What is classed as a house in multiple occupation?
Your home is a house in multiple occupation (HMO) if both of the following apply:
- at least three tenants live there, forming more than one household
- you share toilet, bathroom or kitchen facilities with other tenants
By law, landlords have to provide additional fire safety provisions and maintain common parts, fixtures, fittings and appliances. Properties also have to be free from hazards under the housing health and safety scheme (HHSRS).
Some types of HMO, because of their size, are classed as having increased safety risks and must be licensed by us.
Your property needs a licence if all the following apply:
- it’s at least three storeys high
- at least five tenants live there, forming more than one household
- tenants share facilities such as a toilet, bathroom or kitchen
These HMOs must also comply with our amenity standards. You should contact us if you're a landlord or tenant of a large HMO and you don't think it's licensed.
From 1 October 2018, changes to the Housing Act 2004 extend mandatory licensing to include any House in Multiple Occupation (HMO) occupied by 5 or more people in 2 or more households, where householders lack or share bathrooms, toilets and cooking facilities, which is:
- a house converted entirely into bedsits or other non self-contained accommodation
- a converted house containing one or more flats
- a building which is converted entirely into self-contained flats, if the conversion did not meet the standards of the 1991 Building Regulations, and more than a third of the flats are let on short-term tenancies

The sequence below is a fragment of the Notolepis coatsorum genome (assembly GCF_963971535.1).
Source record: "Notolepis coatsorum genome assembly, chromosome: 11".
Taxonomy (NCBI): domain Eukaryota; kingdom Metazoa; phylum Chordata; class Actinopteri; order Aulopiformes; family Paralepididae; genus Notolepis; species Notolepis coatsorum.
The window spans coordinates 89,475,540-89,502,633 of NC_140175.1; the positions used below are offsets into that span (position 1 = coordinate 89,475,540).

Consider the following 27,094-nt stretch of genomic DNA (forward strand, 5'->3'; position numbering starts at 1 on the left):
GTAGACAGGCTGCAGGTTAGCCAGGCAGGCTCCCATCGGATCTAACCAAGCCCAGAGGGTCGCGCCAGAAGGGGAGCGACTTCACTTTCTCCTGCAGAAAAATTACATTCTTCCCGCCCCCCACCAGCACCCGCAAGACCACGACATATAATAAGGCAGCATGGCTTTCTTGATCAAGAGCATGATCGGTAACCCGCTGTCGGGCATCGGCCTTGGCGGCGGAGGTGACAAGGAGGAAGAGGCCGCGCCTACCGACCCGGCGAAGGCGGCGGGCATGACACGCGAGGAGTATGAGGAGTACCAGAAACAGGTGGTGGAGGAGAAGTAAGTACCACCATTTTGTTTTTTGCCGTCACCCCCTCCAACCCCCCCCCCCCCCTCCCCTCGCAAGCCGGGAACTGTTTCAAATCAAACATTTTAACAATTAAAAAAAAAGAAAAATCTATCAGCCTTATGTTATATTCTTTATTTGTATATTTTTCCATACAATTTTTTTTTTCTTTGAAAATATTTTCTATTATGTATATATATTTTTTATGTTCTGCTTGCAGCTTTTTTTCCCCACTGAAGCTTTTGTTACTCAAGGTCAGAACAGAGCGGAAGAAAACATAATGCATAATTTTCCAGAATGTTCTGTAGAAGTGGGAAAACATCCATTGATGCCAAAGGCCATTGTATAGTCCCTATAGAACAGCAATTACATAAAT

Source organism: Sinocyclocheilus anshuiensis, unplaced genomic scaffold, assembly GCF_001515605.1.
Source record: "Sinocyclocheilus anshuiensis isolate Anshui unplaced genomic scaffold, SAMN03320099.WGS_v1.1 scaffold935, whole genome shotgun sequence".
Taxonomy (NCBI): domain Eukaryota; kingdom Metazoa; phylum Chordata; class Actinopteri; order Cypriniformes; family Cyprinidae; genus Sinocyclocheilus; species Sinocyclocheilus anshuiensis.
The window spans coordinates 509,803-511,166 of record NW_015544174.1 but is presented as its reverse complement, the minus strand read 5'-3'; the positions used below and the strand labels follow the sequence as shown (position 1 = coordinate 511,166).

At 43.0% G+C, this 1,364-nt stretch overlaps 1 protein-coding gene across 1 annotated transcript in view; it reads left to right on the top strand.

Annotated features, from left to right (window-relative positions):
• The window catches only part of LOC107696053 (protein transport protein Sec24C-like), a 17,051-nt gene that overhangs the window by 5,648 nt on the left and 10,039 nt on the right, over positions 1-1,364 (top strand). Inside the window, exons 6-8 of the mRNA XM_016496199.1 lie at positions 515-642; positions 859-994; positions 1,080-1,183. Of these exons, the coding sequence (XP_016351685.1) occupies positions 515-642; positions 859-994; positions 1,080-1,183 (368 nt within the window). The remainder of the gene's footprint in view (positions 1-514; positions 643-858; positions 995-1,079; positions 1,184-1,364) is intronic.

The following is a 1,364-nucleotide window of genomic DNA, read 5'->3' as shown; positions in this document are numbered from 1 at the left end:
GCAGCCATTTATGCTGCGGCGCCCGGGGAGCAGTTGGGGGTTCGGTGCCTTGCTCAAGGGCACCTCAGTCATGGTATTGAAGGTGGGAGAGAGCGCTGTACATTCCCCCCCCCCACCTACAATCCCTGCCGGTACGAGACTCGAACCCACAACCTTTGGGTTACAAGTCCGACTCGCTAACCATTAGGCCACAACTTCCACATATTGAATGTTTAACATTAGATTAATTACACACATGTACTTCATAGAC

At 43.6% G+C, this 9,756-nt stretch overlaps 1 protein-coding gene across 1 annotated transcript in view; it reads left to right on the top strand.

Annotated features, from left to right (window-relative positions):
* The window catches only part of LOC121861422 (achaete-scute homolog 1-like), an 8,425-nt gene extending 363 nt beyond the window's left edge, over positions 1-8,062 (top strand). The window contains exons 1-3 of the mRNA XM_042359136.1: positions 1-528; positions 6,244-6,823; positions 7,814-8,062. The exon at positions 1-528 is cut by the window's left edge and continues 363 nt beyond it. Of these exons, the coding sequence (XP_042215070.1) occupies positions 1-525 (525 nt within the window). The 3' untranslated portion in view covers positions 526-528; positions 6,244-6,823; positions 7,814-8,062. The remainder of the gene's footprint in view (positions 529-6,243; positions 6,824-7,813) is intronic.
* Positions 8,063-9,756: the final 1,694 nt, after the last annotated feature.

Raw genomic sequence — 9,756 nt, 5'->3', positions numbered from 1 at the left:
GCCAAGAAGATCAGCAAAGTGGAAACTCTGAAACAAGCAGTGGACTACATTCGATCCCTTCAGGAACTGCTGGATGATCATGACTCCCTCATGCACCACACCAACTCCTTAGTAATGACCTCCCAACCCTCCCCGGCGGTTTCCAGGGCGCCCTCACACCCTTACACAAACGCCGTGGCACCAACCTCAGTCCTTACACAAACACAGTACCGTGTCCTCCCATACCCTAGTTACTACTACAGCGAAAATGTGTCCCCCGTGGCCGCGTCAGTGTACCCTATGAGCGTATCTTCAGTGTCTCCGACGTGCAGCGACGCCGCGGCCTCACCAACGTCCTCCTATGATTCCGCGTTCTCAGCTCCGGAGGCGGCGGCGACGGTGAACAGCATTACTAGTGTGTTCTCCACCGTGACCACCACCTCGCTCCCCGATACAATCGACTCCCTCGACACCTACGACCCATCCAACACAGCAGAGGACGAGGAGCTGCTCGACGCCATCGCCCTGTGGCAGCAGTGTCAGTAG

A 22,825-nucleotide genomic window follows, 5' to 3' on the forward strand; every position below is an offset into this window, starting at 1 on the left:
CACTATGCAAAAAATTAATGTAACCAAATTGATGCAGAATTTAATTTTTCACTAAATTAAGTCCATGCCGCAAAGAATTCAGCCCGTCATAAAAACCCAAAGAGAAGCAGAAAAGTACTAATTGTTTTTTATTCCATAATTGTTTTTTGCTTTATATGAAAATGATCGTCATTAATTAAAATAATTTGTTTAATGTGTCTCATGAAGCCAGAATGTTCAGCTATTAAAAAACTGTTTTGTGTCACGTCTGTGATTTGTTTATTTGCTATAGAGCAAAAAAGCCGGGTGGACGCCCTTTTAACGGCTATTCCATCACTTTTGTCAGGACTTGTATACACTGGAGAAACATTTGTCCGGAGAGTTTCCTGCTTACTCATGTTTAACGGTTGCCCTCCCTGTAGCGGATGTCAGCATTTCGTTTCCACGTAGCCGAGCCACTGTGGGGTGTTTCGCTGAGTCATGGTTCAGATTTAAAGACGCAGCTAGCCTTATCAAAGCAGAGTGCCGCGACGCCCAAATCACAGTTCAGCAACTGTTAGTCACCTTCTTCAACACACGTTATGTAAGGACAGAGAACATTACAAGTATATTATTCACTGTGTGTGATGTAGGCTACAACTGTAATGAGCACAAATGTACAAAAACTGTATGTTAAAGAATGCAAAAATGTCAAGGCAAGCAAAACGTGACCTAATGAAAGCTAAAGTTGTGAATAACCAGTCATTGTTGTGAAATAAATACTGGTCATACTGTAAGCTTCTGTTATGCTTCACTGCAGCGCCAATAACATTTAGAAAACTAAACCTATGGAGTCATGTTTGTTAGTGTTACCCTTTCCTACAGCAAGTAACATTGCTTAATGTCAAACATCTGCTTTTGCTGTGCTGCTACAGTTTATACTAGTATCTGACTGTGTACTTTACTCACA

- a building subject to a ‘HMO Declaration’ under section 255, Housing Act 2004
The following conditions must also be met:
- the floor area of any room in a HMO used as sleeping accommodation by one person aged over 10 years is not less than 6.51m²
- the floor area of any room in a HMO used as sleeping accommodation by two people aged over 10 years is not less than 10.22m²
- the floor area of any room in a HMO used as sleeping accommodation by one person aged under 10 years is not less than 4.64m²
- any room in a HMO with a floor area of less than 4.64m² is not used as sleeping accommodation
- landlords of licensed HMOs comply with any relevant local authority waste scheme relating to the storage and disposal of household waste at the HMO pending collection
Floor area with a ceiling height of less than 1.5m cannot be counted in any total floor area calculation. A room is used as sleeping accommodation if it is normally used as a bedroom, whether or not it is also used for other purposes.
Where a breach is found to exist regarding room sizes, local authorities will be able to grant a period not exceeding 18 months to rectify the situation.
Apply for a licence
Register of licensed HMOs
We maintain a public register of all HMO licences.